Project Cannondale: XC MTB Turned Commuter Bike, Part One

The Project Cannondale series originally ran on another site I had started, but it didn’t makes sense to have our loyal readers go to a second site just for cycling-specific articles, so we added the Commute by Bike! category here, and have been re-releasing the articles. This particular series was based around the idea of taking an old mountain bike, and turning it into an all-weather ride, so you can leave your good bike (or car) at home if the weather is less than nice, or you don’t have the means or inclination to buy a new dedicated commuter. To that end, I figured we’d demonstrate how re-purposing older models into dedicated transportation bikes can be both inexpensive and rewarding. The bike we had on hand is hardly typical of what we would normally choose, but the accessories we’ll be adding later are designed to work with that $25 yard sale find as well as a new $500 bike. It’s up to you to decide what’s best for your budget.

Cannondale CAAD3 MTB to commuter bike conversion

This Cannondale CAAD3 has seen a lot of miles, and been through several variations over the last 10+ years. Originally purchased as a complete bike, it was stripped down when new and then built from the ground up with very little expense spared. It had a full Shimano XTR/XT drivetrain, lightweight Mavic/Shimano XT wheels, and disc brakes. Once a great trail bike, it was equally at home equipped with a rack and used for commuting to work and back. Over time, parts were pulled off and used on other bikes, with most of the go-fast goodies replaced by the stock bits. The last time the Headshok front suspension failed, it was running V-brakes and some worn out pavement-friendly rubber. Rather than rebuild the suspension yet again, it was time to retire it from off-road duty, and use it as the basis for a lightweight, reliable commuter bike.

We’re not suggesting that you need to start with anything fancy, but older mountain bikes can make great commuters. Aluminum frames are fairly light and robust (but don’t dismiss a good steel frame), 26″ wheels are sturdy and offer nearly unlimited tire choices, and many people prefer the upright position of a flat handlebar for negotiating traffic. And they’re cheap. A quick check of our local classified ads indicates plenty of usable bikes priced around $100. Many more, some much less. Things to look for are a working drivetrain (shifters and derailleurs fully functional), V-brakes* rather than older cantilever brakes, and wheels that spin straight and true. Bonus items would be rack mounts and fender eyelets, but it’s possible to work around those as well.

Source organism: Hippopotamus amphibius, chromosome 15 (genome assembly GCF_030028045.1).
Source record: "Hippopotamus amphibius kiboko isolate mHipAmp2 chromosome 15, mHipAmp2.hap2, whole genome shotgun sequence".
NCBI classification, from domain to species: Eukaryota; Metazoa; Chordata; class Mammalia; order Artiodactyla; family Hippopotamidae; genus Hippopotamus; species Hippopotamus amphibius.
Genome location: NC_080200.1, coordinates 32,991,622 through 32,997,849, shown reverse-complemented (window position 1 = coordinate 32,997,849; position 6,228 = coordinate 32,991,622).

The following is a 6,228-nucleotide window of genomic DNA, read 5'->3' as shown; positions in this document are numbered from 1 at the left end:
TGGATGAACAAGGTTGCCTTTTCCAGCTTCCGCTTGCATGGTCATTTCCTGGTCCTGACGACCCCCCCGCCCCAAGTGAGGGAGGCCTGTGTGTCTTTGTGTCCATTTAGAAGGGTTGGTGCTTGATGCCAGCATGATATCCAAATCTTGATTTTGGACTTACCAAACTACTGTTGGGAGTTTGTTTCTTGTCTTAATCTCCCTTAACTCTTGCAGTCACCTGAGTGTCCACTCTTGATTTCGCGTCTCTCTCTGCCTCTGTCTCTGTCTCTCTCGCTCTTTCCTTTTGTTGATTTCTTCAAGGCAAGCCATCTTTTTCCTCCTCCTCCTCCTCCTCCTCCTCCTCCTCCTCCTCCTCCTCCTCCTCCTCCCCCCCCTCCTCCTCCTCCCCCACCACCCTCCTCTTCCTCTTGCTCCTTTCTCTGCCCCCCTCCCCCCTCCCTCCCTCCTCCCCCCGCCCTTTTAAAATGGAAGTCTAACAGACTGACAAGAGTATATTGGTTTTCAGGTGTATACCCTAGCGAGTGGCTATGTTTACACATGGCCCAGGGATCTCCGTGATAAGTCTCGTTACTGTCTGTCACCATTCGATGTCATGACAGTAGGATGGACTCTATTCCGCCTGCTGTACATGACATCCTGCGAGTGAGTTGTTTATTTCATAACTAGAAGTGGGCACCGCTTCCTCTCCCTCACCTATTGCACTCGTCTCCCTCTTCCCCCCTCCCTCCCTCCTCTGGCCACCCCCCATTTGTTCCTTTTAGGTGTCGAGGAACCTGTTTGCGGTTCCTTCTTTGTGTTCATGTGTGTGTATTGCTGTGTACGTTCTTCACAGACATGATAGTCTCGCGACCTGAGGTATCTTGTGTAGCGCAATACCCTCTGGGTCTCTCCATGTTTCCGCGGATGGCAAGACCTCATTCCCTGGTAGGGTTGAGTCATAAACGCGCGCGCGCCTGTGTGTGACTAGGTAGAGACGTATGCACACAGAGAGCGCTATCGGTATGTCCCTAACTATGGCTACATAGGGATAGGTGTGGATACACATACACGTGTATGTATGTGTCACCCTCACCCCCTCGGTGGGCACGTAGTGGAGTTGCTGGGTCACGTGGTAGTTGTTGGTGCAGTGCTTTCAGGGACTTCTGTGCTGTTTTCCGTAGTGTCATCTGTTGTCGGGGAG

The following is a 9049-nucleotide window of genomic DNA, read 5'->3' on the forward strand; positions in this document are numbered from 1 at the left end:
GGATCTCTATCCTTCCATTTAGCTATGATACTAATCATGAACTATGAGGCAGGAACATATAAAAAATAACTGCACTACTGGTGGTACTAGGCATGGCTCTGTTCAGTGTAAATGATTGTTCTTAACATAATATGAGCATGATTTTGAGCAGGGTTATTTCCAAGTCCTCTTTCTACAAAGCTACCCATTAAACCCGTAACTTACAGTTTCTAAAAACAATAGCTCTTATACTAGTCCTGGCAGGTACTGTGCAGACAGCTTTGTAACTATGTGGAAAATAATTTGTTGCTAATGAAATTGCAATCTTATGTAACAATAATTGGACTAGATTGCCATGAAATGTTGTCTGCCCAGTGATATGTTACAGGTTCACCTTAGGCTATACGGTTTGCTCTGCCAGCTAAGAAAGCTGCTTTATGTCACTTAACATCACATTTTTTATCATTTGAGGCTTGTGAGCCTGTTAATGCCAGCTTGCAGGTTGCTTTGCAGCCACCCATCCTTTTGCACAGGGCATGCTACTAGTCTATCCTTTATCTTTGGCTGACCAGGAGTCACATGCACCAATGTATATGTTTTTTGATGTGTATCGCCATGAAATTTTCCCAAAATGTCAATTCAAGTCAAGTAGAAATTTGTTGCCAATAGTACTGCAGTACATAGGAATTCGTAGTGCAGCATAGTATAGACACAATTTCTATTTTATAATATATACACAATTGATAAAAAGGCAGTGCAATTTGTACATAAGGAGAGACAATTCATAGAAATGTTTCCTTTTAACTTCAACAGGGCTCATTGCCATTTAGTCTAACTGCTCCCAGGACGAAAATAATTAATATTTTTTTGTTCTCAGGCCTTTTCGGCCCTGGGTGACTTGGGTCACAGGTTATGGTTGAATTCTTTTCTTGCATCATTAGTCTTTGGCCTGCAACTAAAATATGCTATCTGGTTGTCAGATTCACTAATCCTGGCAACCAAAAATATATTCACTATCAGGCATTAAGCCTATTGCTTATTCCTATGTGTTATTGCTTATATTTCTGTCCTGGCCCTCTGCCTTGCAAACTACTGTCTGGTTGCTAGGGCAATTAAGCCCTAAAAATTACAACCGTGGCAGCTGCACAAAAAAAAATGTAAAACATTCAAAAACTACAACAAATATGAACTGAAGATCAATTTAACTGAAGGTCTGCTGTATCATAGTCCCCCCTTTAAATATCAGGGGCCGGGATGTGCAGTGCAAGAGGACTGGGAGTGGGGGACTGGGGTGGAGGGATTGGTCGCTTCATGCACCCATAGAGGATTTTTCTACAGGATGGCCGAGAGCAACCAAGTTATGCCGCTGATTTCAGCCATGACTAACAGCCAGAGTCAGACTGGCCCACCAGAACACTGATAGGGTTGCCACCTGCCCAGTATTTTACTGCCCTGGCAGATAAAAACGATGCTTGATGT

Cannondale Headshok shown with rigid replacement

Since the Cannondale’s Headshok was shot, I wanted to replace it with a fork that is slightly taller than a regular rigid fork. This is referred to as “suspension corrected”, since the fork actually matches the extended height of the suspension fork, which keeps your steering geometry in roughly the same ballpark as if you had suspension. A bike with a stock rigid fork would work just as well, or even one with front suspension, but that can complicate rack and fender mounting. I prefer the inexpensive coil spring forks over air/oil for this application, as there is not much to maintain, although there is a weight penalty. The key here is to keep it simple and inexpensive. Swapping the fork was more difficult than it would be on other bikes, as the Cannondale utilizes an oversize 1.5″ steerer and bearings, compared to the usual 1-1/8″. We used adapters that allowed us to install the smaller fork using the larger sealed bearings for extra durability and low maintenance. Keep in mind that this whole process and the expense associated with it would not usually be necessary.

Cannondale CAAD3 MTB with rigid fork installed

Once the fork was installed and the bearing preload adjusted via the top cap on the stem, we removed the brakes from the Headshok and installed them on the new fork, then adjusted them. I located a suitable handlebar, and will have the seat and drivetrain reinstalled for the next article in this series, which should be published next Friday.

– Brian



*We recommend V-brakes over cantilever brakes as they are generally more effective, even the less expensive ones. They are also easier to adjust for the novice mechanic. Disc brakes have come down in price and even the inexpensive models offer good performance, but beware of the cheapest ones, as they will squeak and squeal and offer poor modulation. If your budget only allows for a used WalMart quality bike, don’t despair. Just keep in mind that rear suspension should be avoided at all costs, and in most cases, a rigid fork is a safer bet than an extremely inexpensive suspension fork.


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